In a study published in Summer 2021, it was revealed that for the first time in recorded history, the Amazon rainforest, traditionally hailed by environmentalists as the “earth’s lungs”, was emitting more CO2 than it could absorb. Our greatest natural asset in the battle to prevent the worst effects of climate change had been turned squarely against us, through mismanagement, corruption, and outright refutation of legitimate ecological concerns. President of Brazil at the time the report was published, Jair Bolsonaro, has gone on the record numerous times in defence of increased development in the rainforest, and makes climate change denialism a frighteningly approachable ideology for masses of Brazillians. However, the election to the presidency of former president Luiz Inácio Lula da Silva (or simply “Lula”) in November last, promised a swift change in the fortunes of the Amazon. Within weeks of his election, while still president-elect, Lula told the massed delegates at the COP27 Climate Summit in Sharm el-Sheikh that “Brazil is back”. He also made clear his intention to apply to have the COP30 Climate Summit held in an Amazonian region, to make clear to delegates the immediacy of the threat. However, when it comes to environmental politics, rhetoric has often rung depressingly hollow. One might recall the vigour and sense of righteousness with which the Paris Accords were ratified in 2015, only for this same agreement to meet major challenges immediately afterwards, as a potent strain of populist climate change denialism began to encroach upon the workings of democracies around the world. Since the signing of this agreement, the Amazon rainforest has become more, not less endangered. And so, we are left to ponder; what can Lula realistically achieve as he attempts to build back the Earth’s most precious natural resource? Is it even advantageous to pursue a no-holds-barred reforestation strategy, as some would advocate, or is a more considered and slow-moving process required? It is an unfortunate truth that destruction is far easier than construction, and so, as Lula begins his term in office, there may be more than one hard pill for climate hawks to swallow.
Make no mistake, changing the nature of the conversation surrounding the Amazon is absolutely a welcome development. Bolsonaro’s tenure was characterised by an egregious disregard for climate concerns, with regulations being dismantled and military cronies being appointed to key environmental ministries. The New Scientist reported that under Bolsonaro, the rate of forest loss had jumped by 75%, reaching a 13-year high in 2021. Lula’s avowed aims are not just blank reforestation, but tackling the economic causes of deforestation, a notable departure from the black-and-white duologue that populists tend to characterise environmental concerns as being. This is going to be a considered approach, not a knee-jerk reversal of everything the bolsonaristas stand for. We must, however, balance our frustrations at a more lethargic response with the scientific understanding that it is indeed more effective. As reported by Sciencedirect.com, and a key tenet of realpolitik worldwide, proper dedication and devotion to large-scale reforestation will remain impossible, as long as the political and financial incentives for such action are not improved. Unfortunately, short-term gain often blinds industries to the long-term damage they invite upon the ecosystem. However, this flaw in our perception can indeed be used to our advantage, by changing the short-term gains environmental action can provide. The use of native species in reforestation, for instance, has been shown to be a key driver of short-term socioeconomic gain, as local providers reap obvious benefits. However, seed and seedling availability is a bottleneck for reforestation, with supply issues being the chief driver of a slower response. Indeed, the selection and management of these native species, key to properly tackling reforestation in a long-term and renewable way, is an arduous and long-winded process, requiring time on all fronts. But surely we can agree, that there is no point in building back our planet’s lungs, unless we are willing to devote the proper time and resources to do it right?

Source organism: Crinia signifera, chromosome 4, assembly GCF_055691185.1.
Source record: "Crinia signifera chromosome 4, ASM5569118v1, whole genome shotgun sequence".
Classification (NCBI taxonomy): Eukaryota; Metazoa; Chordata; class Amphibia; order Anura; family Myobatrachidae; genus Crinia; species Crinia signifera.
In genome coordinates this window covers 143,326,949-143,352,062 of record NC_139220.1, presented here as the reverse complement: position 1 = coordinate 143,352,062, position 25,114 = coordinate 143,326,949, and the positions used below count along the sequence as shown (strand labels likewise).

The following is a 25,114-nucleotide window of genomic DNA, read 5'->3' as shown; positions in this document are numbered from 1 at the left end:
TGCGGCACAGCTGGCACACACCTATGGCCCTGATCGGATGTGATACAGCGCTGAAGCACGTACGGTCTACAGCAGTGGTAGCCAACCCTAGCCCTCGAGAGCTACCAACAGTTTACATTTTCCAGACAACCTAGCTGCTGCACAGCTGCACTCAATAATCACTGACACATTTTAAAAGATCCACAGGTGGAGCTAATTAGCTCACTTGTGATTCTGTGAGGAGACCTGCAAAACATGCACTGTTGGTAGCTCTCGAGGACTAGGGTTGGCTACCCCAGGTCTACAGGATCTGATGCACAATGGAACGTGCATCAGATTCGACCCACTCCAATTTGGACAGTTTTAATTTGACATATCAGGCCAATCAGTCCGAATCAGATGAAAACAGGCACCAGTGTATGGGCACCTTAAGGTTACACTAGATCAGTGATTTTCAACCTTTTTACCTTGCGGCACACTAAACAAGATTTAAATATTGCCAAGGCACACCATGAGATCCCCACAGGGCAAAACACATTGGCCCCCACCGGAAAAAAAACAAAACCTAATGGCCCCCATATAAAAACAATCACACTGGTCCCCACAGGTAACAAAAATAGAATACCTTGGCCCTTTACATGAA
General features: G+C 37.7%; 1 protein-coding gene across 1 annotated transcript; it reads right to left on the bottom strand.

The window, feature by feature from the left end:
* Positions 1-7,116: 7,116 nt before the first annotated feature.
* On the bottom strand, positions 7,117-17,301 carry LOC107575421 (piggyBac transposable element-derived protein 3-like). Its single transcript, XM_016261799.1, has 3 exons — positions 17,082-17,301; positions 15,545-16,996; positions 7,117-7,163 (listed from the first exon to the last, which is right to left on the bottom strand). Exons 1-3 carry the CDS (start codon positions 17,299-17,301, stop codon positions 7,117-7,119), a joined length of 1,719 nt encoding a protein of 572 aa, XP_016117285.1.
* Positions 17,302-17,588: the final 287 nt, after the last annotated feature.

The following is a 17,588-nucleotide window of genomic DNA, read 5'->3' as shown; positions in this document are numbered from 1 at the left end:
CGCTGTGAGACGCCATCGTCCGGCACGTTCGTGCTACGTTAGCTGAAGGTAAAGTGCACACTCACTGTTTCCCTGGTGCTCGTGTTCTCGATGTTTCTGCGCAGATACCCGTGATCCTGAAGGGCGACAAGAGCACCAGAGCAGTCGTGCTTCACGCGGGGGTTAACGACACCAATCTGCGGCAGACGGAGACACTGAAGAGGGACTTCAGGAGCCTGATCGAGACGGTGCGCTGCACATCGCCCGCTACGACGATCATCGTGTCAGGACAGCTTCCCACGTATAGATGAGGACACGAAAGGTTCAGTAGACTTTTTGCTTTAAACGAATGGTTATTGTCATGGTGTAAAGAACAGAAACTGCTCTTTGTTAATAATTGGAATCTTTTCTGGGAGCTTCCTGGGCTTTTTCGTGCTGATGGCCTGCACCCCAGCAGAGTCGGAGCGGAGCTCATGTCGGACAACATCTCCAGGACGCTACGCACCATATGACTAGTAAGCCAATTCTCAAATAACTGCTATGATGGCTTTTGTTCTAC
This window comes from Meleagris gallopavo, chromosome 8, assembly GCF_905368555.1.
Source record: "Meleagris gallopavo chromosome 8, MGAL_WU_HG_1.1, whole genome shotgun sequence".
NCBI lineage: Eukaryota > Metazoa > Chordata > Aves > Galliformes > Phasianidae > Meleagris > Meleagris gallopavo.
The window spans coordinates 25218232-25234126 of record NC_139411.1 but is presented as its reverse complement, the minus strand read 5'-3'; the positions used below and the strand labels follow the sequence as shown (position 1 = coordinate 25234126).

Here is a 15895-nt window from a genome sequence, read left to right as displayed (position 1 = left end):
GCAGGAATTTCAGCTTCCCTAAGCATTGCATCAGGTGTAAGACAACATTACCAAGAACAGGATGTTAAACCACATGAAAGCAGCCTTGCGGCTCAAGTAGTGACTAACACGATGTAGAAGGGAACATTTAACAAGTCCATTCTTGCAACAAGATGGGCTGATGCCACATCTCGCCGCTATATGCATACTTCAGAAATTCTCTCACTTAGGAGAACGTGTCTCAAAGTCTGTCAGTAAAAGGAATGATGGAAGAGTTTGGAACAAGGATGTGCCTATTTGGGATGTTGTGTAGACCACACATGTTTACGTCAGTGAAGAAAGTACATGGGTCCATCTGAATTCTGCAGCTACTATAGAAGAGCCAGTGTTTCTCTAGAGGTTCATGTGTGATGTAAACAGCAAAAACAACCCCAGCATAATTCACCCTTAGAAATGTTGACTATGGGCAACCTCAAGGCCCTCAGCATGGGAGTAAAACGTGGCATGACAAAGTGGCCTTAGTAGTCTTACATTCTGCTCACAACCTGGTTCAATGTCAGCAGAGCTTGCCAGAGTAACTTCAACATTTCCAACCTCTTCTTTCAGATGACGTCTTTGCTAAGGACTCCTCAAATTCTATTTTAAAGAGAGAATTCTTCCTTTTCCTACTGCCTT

Now is a key moment for the future of the Amazonian rainforest. Lula has done well so far to get climate back on the policy agenda of the Brazilian government, however, sloganeering is going to be useless in confronting the mature, reflective and complex political solutions that will have to be found to tackle this crisis effectively. A strongly right-wing congress, and a large domestic contingent that seem to have forcefully bought into Bolsonaro’s rhetoric, as evidenced by the recent parliamentary riots, will provide stiff challenges. Nonetheless, there is cause for optimism. In environmental politics, it seems that it is necessary to run with rhetoric, before one can walk with considered, long-term policy.